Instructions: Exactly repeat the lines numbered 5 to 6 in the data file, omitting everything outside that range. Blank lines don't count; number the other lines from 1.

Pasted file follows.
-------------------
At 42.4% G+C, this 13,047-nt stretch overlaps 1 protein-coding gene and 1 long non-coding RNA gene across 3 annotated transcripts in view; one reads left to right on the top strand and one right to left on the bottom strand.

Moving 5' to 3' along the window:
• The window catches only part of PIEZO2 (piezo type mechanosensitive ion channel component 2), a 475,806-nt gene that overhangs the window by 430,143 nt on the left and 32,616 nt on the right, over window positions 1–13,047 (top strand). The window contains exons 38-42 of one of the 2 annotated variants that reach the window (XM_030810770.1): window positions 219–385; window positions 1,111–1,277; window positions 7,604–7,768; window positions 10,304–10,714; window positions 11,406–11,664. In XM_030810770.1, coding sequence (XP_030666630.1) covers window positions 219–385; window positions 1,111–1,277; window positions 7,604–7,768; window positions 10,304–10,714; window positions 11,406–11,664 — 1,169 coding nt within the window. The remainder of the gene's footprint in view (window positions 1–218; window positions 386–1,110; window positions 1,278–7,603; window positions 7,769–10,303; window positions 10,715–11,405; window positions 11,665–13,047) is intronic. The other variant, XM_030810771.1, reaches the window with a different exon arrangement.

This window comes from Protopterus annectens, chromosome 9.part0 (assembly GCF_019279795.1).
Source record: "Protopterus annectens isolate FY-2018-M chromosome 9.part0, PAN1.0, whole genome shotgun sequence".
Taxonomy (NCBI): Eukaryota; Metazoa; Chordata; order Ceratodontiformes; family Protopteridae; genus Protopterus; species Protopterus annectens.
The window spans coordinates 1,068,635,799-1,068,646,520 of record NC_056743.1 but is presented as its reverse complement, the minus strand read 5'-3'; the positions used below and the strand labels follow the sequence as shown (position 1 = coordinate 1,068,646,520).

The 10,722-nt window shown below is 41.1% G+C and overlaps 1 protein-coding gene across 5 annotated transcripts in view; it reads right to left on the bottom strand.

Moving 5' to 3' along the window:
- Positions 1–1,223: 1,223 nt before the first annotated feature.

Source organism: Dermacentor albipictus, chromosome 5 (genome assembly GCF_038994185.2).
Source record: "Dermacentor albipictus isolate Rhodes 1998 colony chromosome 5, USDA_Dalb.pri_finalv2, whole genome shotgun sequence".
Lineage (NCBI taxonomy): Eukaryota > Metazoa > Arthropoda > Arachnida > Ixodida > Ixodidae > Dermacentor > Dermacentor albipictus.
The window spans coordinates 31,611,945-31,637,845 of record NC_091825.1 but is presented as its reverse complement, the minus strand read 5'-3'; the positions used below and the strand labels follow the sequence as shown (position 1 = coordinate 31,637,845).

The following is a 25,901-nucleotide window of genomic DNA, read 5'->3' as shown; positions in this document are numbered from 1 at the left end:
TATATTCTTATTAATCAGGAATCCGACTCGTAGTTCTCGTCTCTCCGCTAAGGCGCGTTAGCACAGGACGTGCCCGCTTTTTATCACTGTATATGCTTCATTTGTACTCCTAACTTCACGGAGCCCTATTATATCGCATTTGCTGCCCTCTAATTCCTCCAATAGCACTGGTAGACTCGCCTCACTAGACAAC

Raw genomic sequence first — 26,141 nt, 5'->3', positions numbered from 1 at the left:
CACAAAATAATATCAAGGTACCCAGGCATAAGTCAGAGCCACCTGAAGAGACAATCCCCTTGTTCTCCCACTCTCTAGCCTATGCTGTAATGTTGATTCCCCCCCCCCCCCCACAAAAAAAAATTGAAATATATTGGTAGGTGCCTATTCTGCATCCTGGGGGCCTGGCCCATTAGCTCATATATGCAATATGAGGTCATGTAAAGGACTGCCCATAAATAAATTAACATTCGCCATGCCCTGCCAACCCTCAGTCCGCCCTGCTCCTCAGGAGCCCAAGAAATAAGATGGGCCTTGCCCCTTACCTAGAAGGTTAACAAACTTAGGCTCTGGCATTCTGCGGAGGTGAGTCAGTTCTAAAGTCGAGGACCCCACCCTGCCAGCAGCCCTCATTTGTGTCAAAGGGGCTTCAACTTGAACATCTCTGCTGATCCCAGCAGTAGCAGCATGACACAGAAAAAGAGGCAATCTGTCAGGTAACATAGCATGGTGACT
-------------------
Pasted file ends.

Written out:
Source record: "Protopterus annectens isolate FY-2018-M chromosome 9.part0, PAN1.0, whole genome shotgun sequence".
Taxonomy (NCBI): Eukaryota; Metazoa; Chordata; order Ceratodontiformes; family Protopteridae; genus Protopterus; species Protopterus annectens.